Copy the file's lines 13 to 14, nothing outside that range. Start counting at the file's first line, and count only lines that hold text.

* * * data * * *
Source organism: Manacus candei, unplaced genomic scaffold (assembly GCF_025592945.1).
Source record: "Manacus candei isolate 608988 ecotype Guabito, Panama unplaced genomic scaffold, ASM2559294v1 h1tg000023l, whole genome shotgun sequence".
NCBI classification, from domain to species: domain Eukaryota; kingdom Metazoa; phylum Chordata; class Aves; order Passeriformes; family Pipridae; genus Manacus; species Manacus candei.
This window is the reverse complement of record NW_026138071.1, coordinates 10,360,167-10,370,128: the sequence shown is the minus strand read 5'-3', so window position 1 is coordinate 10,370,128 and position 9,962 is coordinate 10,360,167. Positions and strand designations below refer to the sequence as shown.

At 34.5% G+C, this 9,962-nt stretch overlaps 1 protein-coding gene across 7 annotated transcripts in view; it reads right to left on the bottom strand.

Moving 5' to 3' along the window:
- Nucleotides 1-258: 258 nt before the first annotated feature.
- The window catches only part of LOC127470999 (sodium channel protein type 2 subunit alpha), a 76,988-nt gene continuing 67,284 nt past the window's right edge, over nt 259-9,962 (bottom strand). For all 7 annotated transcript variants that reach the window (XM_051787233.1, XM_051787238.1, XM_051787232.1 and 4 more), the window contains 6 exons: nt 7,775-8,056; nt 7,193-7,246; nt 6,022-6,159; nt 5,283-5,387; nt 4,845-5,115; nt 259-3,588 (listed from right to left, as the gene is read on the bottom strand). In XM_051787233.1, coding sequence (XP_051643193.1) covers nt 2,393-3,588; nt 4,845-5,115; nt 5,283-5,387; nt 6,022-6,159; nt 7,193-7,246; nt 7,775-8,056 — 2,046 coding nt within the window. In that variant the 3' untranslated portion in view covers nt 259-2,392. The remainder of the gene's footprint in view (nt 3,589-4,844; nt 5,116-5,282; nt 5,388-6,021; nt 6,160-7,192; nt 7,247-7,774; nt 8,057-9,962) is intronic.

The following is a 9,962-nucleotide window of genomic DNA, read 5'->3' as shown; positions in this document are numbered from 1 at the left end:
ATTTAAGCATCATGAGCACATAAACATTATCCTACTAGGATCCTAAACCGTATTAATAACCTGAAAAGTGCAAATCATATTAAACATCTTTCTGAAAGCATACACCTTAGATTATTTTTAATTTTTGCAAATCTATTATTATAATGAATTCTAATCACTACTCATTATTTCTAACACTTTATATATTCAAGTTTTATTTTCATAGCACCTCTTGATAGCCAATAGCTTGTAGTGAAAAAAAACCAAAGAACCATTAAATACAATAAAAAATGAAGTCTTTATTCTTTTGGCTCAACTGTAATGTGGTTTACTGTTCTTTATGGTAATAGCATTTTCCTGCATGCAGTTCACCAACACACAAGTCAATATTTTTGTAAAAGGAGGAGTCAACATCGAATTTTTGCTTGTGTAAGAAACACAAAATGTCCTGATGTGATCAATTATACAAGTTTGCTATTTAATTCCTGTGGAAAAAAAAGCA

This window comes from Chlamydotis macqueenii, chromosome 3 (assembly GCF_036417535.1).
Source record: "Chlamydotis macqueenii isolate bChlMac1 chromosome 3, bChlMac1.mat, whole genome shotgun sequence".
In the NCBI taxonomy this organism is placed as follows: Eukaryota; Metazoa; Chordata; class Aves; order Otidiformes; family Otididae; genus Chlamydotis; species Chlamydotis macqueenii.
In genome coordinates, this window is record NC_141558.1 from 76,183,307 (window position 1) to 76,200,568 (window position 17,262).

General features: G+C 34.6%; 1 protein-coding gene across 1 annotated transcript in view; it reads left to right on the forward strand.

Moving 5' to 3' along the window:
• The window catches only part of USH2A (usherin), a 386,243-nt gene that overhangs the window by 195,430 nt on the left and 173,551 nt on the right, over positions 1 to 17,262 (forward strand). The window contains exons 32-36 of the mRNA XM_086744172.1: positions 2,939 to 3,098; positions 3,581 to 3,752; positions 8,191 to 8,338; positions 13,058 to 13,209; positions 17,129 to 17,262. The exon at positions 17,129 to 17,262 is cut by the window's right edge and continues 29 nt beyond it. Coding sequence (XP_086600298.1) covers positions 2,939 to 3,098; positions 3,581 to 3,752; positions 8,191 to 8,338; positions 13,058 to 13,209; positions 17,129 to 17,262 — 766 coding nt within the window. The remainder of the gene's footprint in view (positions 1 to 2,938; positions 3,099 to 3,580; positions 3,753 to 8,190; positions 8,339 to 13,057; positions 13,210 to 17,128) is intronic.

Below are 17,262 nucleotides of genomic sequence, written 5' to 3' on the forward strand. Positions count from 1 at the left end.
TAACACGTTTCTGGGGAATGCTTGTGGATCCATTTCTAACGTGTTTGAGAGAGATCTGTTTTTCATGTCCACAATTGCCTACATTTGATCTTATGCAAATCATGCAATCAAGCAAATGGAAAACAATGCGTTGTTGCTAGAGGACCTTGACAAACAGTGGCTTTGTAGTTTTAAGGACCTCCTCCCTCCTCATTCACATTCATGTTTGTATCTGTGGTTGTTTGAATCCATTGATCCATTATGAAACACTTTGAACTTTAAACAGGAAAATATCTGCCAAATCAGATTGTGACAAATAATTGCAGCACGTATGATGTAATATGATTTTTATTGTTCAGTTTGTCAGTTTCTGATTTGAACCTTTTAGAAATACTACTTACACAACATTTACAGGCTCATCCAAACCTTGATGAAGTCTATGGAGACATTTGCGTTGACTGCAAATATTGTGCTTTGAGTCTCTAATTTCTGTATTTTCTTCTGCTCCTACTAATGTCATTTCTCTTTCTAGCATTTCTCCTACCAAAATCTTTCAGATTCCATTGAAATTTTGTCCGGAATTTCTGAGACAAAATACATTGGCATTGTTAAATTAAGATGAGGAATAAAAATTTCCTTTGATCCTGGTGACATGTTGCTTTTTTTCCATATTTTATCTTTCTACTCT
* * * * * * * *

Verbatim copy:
In the NCBI taxonomy this organism is placed as follows: Eukaryota; Metazoa; Chordata; class Aves; order Otidiformes; family Otididae; genus Chlamydotis; species Chlamydotis macqueenii.
In genome coordinates, this window is record NC_141558.1 from 76,183,307 (window position 1) to 76,200,568 (window position 17,262).